South Florida Sun Sentinel. September 24, 2023.
Editorial: Florida’s far-right schools activist is a well-kept secret
Twenty-three days. That’s how long Florida took to provide the most basic information about a man pulling down a six-figure public salary and pushing a far-right agenda with two underlings on the public payroll.
What we wrested from official sources is meager: Terry Stoops’ salary, start date and and title as the head of a new state office that seems to exist only to support ultra-conservative school board members. Before we asked, the feisty Florida Freedom to Read Project dug up several months of calendars and of emails Stoops sent to selected school board members.
Stoops has left a trail that spells out his disdain for a “uniform, efficient, safe, secure, and high quality system of free public schools” that voters wrote into the Florida Constitution in 1998. Right away, that put him at odds with Floridians’ stated priorities.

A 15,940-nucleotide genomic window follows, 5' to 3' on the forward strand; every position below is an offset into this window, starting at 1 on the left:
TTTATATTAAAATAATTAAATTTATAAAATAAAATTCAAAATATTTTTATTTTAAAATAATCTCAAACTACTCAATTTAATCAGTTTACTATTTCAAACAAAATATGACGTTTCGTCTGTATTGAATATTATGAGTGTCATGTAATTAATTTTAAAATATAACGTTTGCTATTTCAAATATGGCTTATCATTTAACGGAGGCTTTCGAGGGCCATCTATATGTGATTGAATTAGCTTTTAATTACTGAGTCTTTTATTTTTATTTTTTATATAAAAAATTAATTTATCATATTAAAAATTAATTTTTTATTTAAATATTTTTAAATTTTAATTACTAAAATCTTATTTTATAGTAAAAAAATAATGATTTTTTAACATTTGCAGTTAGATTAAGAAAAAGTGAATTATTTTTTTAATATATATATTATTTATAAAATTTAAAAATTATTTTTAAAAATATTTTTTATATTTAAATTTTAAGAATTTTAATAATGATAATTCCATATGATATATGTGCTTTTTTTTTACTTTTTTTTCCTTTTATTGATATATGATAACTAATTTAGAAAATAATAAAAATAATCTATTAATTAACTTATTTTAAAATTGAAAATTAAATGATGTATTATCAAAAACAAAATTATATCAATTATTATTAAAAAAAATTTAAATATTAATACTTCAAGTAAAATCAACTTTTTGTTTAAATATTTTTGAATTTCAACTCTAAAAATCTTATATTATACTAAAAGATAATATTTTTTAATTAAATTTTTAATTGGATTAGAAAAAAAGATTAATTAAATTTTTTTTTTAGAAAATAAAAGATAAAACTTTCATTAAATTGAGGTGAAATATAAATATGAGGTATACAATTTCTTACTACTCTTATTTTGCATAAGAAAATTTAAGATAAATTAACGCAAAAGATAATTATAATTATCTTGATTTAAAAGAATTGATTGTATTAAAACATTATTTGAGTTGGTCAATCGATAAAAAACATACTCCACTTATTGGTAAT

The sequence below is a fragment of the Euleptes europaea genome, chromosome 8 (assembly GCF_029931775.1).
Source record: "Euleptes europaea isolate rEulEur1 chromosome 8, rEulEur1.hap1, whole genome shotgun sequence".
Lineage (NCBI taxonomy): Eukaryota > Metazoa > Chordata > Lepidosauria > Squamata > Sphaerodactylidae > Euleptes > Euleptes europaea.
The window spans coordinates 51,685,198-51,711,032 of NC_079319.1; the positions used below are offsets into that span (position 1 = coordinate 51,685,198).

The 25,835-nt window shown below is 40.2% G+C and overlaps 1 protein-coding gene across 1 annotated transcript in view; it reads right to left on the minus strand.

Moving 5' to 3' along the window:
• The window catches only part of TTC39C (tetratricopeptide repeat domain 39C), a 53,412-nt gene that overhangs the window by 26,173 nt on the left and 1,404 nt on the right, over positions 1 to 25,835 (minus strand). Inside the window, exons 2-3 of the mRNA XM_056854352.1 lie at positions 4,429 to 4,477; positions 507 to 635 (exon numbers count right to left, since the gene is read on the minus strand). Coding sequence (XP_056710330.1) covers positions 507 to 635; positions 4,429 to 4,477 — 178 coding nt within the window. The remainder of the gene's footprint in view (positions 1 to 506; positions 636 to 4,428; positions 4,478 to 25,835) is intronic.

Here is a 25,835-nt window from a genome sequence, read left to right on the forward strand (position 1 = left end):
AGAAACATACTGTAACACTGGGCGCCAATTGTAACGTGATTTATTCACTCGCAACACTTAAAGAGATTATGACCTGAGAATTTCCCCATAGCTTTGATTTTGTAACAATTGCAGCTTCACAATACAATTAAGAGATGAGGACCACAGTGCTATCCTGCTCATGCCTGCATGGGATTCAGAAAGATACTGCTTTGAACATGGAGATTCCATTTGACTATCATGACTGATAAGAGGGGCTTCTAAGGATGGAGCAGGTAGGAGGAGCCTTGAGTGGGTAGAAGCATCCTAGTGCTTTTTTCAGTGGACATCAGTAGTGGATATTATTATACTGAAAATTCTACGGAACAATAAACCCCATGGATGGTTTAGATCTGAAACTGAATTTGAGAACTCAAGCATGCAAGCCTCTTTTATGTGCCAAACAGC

Stoops’ background includes stints at the far-right John Locke Foundation, where he railed against a landmark 2021 North Carolina court decision that applied the same standards to school funding in that state, and found its Legislature deficient by $785 million that year alone. Stoops accused the judge of being “complicit in a scheme to extract billions of dollars in taxpayer money without approval from the legislature.”
Less than a year later, Stoops was grabbing some of that money for himself. In October 2022, his LinkedIn profile shows he left the Locke Foundation to be the “Advisor of Academic Research and Policy” to North Carolina’s elected education superintendent. Catherine Truitt won with the backing of the Locke Foundation and like-minded groups on a platform of giving more tax money to private and charter schools.